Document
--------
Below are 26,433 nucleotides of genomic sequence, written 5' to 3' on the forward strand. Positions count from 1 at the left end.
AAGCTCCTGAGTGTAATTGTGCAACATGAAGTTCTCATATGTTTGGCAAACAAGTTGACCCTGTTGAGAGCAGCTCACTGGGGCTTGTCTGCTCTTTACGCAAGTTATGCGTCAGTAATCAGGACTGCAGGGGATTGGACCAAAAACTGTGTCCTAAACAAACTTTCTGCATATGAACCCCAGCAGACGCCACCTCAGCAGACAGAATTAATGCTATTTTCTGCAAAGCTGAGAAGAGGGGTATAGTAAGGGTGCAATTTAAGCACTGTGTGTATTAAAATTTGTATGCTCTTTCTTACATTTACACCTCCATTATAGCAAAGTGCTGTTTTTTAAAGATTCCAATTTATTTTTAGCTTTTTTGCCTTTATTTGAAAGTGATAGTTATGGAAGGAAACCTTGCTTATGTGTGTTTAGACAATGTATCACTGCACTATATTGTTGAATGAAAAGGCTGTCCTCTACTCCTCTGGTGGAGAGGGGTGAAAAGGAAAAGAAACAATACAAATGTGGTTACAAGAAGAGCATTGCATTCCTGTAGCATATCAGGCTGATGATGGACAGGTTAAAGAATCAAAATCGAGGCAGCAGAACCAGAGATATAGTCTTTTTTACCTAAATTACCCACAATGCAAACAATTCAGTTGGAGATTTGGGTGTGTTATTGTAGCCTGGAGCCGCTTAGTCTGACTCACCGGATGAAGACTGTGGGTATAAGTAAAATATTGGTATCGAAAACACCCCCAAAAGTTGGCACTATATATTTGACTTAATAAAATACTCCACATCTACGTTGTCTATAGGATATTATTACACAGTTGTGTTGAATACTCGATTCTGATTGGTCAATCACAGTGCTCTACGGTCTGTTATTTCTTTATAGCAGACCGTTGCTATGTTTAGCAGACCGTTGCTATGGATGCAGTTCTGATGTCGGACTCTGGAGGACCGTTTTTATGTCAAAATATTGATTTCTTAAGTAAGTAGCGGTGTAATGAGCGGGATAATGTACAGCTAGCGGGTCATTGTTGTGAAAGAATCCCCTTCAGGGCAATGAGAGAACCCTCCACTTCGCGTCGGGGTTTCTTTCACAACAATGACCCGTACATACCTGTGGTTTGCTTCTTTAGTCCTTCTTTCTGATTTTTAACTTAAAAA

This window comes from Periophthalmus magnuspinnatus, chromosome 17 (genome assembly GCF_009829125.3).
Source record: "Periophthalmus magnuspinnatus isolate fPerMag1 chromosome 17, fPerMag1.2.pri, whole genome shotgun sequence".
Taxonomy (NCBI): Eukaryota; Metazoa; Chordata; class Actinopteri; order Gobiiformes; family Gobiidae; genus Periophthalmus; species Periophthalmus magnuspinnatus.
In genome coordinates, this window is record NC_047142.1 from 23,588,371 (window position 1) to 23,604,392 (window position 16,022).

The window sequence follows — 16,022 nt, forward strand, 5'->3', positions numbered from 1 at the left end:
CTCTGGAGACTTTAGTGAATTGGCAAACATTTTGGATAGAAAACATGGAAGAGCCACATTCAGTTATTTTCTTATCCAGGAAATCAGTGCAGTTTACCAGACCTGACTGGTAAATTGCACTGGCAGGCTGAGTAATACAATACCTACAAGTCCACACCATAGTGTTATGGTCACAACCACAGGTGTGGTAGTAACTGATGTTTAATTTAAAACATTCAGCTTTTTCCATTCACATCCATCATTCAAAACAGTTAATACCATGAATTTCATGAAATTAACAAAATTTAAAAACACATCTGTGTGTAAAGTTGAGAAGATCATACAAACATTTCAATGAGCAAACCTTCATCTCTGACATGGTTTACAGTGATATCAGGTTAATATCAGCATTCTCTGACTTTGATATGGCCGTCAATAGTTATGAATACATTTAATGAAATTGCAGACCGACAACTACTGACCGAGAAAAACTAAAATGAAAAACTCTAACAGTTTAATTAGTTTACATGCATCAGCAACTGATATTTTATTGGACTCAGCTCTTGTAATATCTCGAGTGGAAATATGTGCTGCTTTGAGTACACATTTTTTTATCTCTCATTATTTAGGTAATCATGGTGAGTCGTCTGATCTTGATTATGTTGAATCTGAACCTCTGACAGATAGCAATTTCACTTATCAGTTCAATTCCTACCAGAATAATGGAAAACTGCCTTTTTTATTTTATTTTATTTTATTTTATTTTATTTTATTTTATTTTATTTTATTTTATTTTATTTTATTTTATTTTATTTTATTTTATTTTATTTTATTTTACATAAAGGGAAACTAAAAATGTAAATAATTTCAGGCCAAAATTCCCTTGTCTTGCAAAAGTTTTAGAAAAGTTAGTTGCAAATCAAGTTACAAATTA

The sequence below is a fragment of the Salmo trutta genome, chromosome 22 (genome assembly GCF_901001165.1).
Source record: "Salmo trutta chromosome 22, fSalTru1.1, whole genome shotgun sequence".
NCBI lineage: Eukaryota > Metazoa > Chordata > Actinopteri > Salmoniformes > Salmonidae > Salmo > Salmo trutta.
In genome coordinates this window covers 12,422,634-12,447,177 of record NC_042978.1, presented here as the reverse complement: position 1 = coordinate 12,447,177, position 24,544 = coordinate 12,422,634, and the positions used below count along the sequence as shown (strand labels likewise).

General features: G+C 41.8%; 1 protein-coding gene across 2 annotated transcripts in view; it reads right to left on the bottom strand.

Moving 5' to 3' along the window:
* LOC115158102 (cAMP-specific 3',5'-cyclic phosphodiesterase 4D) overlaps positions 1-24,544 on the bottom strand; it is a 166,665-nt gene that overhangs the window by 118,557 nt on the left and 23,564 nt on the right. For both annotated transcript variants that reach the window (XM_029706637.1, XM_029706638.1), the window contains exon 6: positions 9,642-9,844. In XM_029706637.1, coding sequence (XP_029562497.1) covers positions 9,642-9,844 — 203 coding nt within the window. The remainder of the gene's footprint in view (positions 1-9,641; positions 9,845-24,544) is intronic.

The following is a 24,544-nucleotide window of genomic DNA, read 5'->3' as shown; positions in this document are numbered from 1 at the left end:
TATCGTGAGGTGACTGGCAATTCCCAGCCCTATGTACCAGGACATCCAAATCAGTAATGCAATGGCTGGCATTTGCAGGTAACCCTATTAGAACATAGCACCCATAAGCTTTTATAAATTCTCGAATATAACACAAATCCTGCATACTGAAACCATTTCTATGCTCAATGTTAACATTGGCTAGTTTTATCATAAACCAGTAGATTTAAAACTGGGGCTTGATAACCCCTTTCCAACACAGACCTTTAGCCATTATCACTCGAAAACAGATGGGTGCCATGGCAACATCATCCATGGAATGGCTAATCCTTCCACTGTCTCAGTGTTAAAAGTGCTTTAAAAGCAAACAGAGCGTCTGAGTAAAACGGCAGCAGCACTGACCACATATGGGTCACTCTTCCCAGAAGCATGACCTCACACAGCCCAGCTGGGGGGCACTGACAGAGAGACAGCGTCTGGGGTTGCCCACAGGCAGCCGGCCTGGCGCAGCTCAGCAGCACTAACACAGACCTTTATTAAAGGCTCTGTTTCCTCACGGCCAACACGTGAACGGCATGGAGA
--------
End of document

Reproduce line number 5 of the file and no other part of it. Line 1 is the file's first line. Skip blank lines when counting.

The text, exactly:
Taxonomy (NCBI): Eukaryota; Metazoa; Chordata; class Actinopteri; order Gobiiformes; family Gobiidae; genus Periophthalmus; species Periophthalmus magnuspinnatus.